And tell him so, for I will ease my heart,

Albeit I make a hazard of my head.

 

HOTSPUR

An if the devil come and roar for them,

I will not send them. I will after straight

And tell him so, for I will ease my heart,

Albeit I make a hazard of my head.

 

NORTHUMBERLAND

What, drunk with choler? Stay and pause awhile.

Here comes your uncle.

 

NORTHUMBERLAND

What, drunk with choler? Stay and pause awhile.

Here comes your uncle.

 

Enter WORCESTER

Enter WORCESTER

HOTSPUR

Speak of Mortimer?

Zounds, I will speak of him, and let my soul

Want mercy if I do not join with him.

Yea, on his part I’ll empty all these veins

And shed my dear blood drop by drop in the dust,

But I will lift the downtrod Mortimer

As high in the air as this unthankful King,

As this ingrate and cankered Bolingbroke.

cankered=rotten

 

HOTSPUR

Speak of Mortimer?

Zounds, I will speak of him, and let my soul

Want mercy if I do not join with him.

Yea, on his part I’ll empty all these veins

And shed my dear blood drop by drop in the dust,

But I will lift the downtrod Mortimer

As high in the air as this unthankful King,

As this ingrate and cankered Bolingbroke.

 

NORTHUMBERLAND

(to WORCESTER) Brother, the King hath made your nephew mad (crazy).

 

NORTHUMBERLAND

(to WORCESTER) Brother, the King hath made your nephew mad.

 

WORCESTER

Who struck this heat up after I was gone?

struck this heat up=started this trouble

 

WORCESTER

Who struck this heat up after I was gone?

 

HOTSPUR

He will forsooth have all my prisoners,

(he wants, indeed, to have . . .)

And when I urged the ransom once again

Of my wife’s brother, then his cheek looked pale,

And on my face he turned an eye of death,

Trembling even at the name of Mortimer.

 

HOTSPUR

He will forsooth have all my prisoners,

And when I urged the ransom once again

Of my wife’s brother, then his cheek looked pale,

And on my face he turned an eye of death,

Trembling even at the name of Mortimer.

 

WORCESTER

I cannot blame him. Was not he proclaimed

he=Mortimer

By Richard, that dead is, the next of blood?

(proclaimed the next of blood)

WORCESTER

I cannot blame him. Was not he proclaimed

By Richard, that dead is, the next of blood?

 

NORTHUMBERLAND

He was; I heard the proclamation.

(PRAclaMAseeOWN)

And then it was when the unhappy King—

unhappy=unlucky

Whose wrongs in us God pardon!—did set forth

whose wrongs in us=the wrongs against whom by us

Upon his Irish expedition;

(EXpeDIseeOWN)

From whence he, intercepted, did return

To be deposed and shortly murderèd.

 

NORTHUMBERLAND

He was; I heard the proclamation.

And then it was when the unhappy King—

Whose wrongs in us God pardon!—did set forth

Upon his Irish expedition;

From whence he, intercepted, did return

To be deposed and shortly murderèd.

 

WORCESTER

And for whose death we, in the world’s wide mouth,

Live scandalized and foully spoken of.

in the world’s wide mouth=among talkative people

WORCESTER

And for whose death we in the world’s wide mouth

Live scandalized and foully spoken of.

 

HOTSPUR

But soft, I pray you. Did King Richard then

Proclaim my brother Edmund Mortimer

Heir to the crown?

brother=brother-in-law

HOTSPUR

But soft, I pray you. Did King Richard then

Proclaim my brother Edmund Mortimer

Heir to the crown?

 

NORTHUMBERLAND

He did; myself did hear it.

 

NORTHUMBERLAND

He did; myself did hear it.

 

HOTSPUR

Nay then, I cannot blame his cousin King

That wished him on the barren mountains starve.

(to starve on the barren mountains)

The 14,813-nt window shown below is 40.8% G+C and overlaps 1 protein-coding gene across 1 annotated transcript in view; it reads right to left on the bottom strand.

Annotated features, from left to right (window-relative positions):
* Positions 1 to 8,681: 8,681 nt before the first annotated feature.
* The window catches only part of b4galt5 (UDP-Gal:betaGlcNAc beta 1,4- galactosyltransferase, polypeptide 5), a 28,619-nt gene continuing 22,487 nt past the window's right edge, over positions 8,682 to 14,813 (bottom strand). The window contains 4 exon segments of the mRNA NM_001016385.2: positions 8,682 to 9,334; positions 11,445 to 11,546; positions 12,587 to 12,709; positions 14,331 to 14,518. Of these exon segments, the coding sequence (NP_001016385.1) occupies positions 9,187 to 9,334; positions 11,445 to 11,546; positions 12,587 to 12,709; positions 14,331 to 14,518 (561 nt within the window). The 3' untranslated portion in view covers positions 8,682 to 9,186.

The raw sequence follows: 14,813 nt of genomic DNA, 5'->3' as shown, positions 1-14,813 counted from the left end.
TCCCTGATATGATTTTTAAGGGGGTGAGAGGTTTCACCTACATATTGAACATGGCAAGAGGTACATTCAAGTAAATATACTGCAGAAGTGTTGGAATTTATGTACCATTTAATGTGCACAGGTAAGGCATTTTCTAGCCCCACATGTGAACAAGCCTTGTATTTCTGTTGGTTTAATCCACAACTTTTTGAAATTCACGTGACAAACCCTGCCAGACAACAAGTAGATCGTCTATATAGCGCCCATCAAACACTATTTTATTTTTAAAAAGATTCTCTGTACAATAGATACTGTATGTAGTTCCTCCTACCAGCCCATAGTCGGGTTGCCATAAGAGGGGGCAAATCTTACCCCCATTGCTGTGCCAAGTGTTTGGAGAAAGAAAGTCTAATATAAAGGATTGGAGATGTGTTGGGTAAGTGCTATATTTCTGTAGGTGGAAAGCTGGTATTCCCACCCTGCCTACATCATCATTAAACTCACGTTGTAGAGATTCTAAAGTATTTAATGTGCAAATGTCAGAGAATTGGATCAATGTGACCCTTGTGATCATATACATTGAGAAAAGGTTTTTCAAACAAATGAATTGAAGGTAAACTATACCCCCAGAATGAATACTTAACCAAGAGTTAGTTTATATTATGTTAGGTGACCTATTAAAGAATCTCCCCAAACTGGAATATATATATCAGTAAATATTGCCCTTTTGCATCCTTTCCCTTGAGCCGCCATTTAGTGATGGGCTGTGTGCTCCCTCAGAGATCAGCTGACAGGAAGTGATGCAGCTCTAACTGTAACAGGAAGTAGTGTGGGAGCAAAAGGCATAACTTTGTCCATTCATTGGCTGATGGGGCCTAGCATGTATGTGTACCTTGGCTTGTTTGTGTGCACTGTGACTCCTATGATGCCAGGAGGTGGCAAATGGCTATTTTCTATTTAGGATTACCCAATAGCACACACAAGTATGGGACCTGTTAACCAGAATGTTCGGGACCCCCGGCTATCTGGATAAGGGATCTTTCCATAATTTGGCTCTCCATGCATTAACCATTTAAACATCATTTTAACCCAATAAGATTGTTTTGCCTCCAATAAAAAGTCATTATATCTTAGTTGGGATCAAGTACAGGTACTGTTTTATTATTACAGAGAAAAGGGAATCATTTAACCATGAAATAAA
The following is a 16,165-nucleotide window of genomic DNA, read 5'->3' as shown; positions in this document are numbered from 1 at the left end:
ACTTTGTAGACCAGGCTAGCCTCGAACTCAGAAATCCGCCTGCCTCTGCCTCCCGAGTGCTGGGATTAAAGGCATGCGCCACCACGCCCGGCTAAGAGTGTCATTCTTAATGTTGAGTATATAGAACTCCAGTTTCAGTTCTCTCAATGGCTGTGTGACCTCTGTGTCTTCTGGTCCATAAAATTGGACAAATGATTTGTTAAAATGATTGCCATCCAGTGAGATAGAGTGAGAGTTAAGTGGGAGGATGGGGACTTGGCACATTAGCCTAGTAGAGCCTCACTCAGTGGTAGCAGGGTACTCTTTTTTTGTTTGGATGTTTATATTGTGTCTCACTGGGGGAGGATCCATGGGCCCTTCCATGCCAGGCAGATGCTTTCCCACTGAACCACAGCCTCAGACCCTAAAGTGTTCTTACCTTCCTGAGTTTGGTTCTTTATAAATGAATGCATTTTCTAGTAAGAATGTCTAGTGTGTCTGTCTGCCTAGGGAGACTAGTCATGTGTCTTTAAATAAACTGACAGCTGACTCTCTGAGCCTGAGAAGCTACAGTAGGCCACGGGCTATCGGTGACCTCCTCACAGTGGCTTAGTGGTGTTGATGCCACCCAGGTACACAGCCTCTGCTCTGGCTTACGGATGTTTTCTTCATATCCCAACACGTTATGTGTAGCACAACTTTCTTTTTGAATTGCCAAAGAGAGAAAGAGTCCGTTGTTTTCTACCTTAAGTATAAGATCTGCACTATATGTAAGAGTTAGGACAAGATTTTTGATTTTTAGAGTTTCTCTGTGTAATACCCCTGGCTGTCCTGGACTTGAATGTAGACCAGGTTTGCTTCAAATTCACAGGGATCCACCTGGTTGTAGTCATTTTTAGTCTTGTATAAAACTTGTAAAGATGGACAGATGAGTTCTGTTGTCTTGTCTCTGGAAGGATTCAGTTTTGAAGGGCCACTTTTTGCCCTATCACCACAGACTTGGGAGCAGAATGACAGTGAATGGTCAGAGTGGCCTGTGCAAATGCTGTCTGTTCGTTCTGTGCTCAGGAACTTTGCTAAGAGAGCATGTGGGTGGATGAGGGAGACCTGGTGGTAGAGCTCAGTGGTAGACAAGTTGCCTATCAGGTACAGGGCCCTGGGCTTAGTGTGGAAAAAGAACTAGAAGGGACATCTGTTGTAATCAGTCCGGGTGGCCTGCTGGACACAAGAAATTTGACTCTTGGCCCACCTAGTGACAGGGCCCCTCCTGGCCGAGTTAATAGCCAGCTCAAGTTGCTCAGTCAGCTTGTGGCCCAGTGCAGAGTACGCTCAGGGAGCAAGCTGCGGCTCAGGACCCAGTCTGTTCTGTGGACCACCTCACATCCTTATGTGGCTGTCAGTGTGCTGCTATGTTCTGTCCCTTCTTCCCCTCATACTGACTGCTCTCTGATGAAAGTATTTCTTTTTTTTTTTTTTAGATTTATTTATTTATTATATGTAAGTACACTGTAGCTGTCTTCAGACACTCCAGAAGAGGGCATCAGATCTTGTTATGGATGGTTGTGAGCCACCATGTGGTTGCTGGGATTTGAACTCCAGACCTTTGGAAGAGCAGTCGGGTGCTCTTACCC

But shall it be that you that set the crown

Upon the head of this forgetful man

forgetful=forgetful of what he owes you

And for his sake wear the detested blot

Of murderous subornation—shall it be

subornation=arranging for someone to do something evil

That you a world of curses undergo,

Being the agents or base second means,

agents=employees

second=secondary

The cords, the ladder, or the hangman rather?

cords=ropes

(not directly responsible)

O, pardon me that I descend so low

To show the line and the predicament

the line=the boundary

Wherein you range under this subtle King.

subtle=clever

Shall it for shame be spoken in these days

Or fill up chronicles in time to come

chronicles=histories

That men of your nobility and power

Did gage them both in an unjust behalf

gage them both=engage your nobility and power

(As both of you, God pardon it, have done)

To put down Richard, that sweet lovely rose,

And plant this thorn, this canker, Bolingbroke?

And shall it in more shame be further spoken

That you are fooled, discarded, and shook off

By him for whom these shames you underwent?

No, yet time serves wherein you may redeem

yet time serves=there is time yet

Your banished honors and restore yourselves

Into the good thoughts of the world again,

Revenge the jeering and disdain’d contempt

Of this proud King, who studies day and night

of this proud king=from this proud king

To answer all the debt he owes to you

answer=pay off

Even with the bloody payment of your deaths.

Therefore I say—

 

HOTSPUR

Nay then, I cannot blame his cousin King

That wished him on the barren mountains starve.

But shall it be that you that set the crown

Upon the head of this forgetful man

And for his sake wear the detested blot

Of murderous subornation—shall it be

That you a world of curses undergo,

Being the agents or base second means,

The cords, the ladder, or the hangman rather?

O, pardon me that I descend so low

To show the line and the predicament

Wherein you range under this subtle King.

Shall it for shame be spoken in these days,

Or fill up chronicles in time to come,

That men of your nobility and power

Did gage them both in an unjust behalf

(As both of you, God pardon it, have done)

To put down Richard, that sweet lovely rose,

An plant this thorn, this canker, Bolingbroke?

And shall it in more shame be further spoken

That you are fooled, discarded, and shook off

By him for whom these shames you underwent?

No, yet time serves wherein you may redeem

Your banished honors and restore yourselves

Into the good thoughts of the world again,